The waiver, which bears the signature of Godfrey Smith, Hutchison's top Freeport executive and head of the Harbour Company, also exempts the Hutchison-controlled entities from taxes on income/earnings, capital gains and capital appreciation through 2036.
Sources familiar with the Grand Lucayan negotiations, speaking on condition of anonymity, said the Government - after many missed deal closing targets - was now eyeing December 10, 2020, to seal an agreement that was signed in early March 2020 when the COVID-19 pandemic first hit.
Mr D'Aguilar, acknowledging that the talks have involved "many twists and turns", also conceded: "It's still very much a work in progress." He referred Tribune Business to Kwasi Thompson, the temporarily-resigned minister of state for Grand Bahama, for further comment but he could not be contacted despite multiple attempts yesterday.
Some contacts, though, are voicing concern that the original Grand Lucayan deal has been "watered down" amid a COVID-19 environment that has shuttered the global cruise industry and inflicted major hardship on The Bahamas.
One source argued that the March 2020 agreement has been diluted to the point where the hotel will basically be used to support Royal Caribbean's return and its cruise ship business, rather than provide an 'anchor' for Freeport's revival as a stopover destination.
"The deal keeps getting watered down," one contact, speaking on condition of anonymity, said. "Some say it no longer resembles what was done in March 2020. They [Holistica] are using the hotel as a prop to support their cruise business. It's good for the cruise ship business, but does not do anything for Port Lucaya and tourism on Grand Bahama.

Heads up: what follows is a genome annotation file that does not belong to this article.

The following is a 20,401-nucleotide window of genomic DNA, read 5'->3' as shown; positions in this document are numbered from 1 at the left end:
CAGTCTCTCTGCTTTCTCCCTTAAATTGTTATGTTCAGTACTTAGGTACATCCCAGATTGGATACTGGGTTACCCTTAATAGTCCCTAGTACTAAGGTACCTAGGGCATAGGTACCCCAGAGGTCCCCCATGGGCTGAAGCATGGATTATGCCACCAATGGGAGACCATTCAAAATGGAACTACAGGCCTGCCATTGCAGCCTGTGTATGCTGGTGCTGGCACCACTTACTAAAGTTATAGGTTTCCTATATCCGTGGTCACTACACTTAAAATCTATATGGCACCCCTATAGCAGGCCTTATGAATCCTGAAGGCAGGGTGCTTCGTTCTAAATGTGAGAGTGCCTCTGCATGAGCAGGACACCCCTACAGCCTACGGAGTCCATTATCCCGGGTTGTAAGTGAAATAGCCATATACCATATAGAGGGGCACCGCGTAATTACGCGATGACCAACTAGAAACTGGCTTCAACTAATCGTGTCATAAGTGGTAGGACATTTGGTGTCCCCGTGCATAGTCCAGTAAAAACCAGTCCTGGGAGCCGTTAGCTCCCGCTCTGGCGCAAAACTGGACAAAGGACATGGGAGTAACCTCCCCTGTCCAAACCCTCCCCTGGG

"The Government must know when it's time to hold and when it's time to fold, and get up from the table and walk away. My understanding is that there's nothing in it for the hotel, and they are almost giving it away. They have beaten it into submission."
Another well-placed source, also speaking on condition of anonymity, confirmed the targeted December close but confirmed that "a lot of conditions" were being attached by ITM/Royal Caribbean including the project's revised development timelines going forward.
This is in line with the Prime Minister's recent House of Assembly speech, in which Dr Hubert Minnis said: "ITM and Royal Caribbean, as a joint venture partnership Holistica, have indicated their intention to carry out their investment in the Grand Lucayan project and redevelopment of the cruise port.
"The developer has proposed an amended phased approach to the development which is presently under review by the Government." The source said the joint venture, due to the delays caused by COVID-19 and the cruise industry's closure, was now looking at a 2021 construction start and two-year build-out that will take completion into 2023.
"There's no sense in opening at this time if we don't have an airport," they added, suggesting that ITM/Royal Caribbean is the only group that can undertake the tourism transformation that Freeport needs.
"Royal Caribbean is the only group that can pull this off in a zero tourism town and zero airport town," the source said. "We may as well be realistic. It's going to take three years. They're not going to open the hotel with no cruise ship and no airport.
"The Government is looking at those dates because it's being realistic. It's not going to get anyone to buy the hotel and repair it now. If you buy the hotel, who's coming? December is certainly being pushed as the Government would like them to complete the purchase of the hotel and take it off their hands, so they can say they've closed the deal."